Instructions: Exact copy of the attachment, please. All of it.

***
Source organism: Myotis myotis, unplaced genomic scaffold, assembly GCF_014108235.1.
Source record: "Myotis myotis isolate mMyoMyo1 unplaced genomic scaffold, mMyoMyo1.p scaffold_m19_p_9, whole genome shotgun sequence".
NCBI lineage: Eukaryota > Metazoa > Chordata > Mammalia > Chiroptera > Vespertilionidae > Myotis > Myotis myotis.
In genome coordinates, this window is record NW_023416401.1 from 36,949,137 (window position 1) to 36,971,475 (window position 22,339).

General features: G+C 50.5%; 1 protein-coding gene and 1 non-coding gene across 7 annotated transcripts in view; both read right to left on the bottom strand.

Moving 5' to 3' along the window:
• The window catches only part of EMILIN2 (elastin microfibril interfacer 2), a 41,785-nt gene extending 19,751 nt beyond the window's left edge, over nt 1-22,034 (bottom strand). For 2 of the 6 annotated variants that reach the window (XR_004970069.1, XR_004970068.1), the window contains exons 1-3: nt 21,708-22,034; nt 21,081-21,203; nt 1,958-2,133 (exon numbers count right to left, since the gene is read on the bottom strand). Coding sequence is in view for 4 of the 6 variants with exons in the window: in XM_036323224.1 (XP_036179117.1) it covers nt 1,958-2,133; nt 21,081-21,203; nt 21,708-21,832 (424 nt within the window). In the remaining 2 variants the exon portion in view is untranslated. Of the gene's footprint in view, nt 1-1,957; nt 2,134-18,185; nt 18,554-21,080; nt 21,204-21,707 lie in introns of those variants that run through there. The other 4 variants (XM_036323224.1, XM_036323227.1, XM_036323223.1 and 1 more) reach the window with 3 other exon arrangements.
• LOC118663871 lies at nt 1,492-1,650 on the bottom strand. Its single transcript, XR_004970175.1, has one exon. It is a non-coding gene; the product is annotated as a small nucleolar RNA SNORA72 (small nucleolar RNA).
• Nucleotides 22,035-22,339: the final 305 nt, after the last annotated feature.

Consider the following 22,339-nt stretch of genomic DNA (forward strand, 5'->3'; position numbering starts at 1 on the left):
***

Source organism: Myotis myotis, unplaced genomic scaffold, assembly GCF_014108235.1.
Source record: "Myotis myotis isolate mMyoMyo1 unplaced genomic scaffold, mMyoMyo1.p scaffold_m19_p_9, whole genome shotgun sequence".
NCBI lineage: Eukaryota > Metazoa > Chordata > Mammalia > Chiroptera > Vespertilionidae > Myotis > Myotis myotis.
In genome coordinates, this window is record NW_023416401.1 from 36,949,137 (window position 1) to 36,971,475 (window position 22,339).

General features: G+C 50.5%; 1 protein-coding gene and 1 non-coding gene across 7 annotated transcripts in view; both read right to left on the bottom strand.

Moving 5' to 3' along the window:
• The window catches only part of EMILIN2 (elastin microfibril interfacer 2), a 41,785-nt gene extending 19,751 nt beyond the window's left edge, over nt 1-22,034 (bottom strand). For 2 of the 6 annotated variants that reach the window (XR_004970069.1, XR_004970068.1), the window contains exons 1-3: nt 21,708-22,034; nt 21,081-21,203; nt 1,958-2,133 (exon numbers count right to left, since the gene is read on the bottom strand). Coding sequence is in view for 4 of the 6 variants with exons in the window: in XM_036323224.1 (XP_036179117.1) it covers nt 1,958-2,133; nt 21,081-21,203; nt 21,708-21,832 (424 nt within the window). In the remaining 2 variants the exon portion in view is untranslated. Of the gene's footprint in view, nt 1-1,957; nt 2,134-18,185; nt 18,554-21,080; nt 21,204-21,707 lie in introns of those variants that run through there. The other 4 variants (XM_036323224.1, XM_036323227.1, XM_036323223.1 and 1 more) reach the window with 3 other exon arrangements.
• LOC118663871 lies at nt 1,492-1,650 on the bottom strand. Its single transcript, XR_004970175.1, has one exon. It is a non-coding gene; the product is annotated as a small nucleolar RNA SNORA72 (small nucleolar RNA).
• Nucleotides 22,035-22,339: the final 305 nt, after the last annotated feature.

Consider the following 22,339-nt stretch of genomic DNA (forward strand, 5'->3'; position numbering starts at 1 on the left):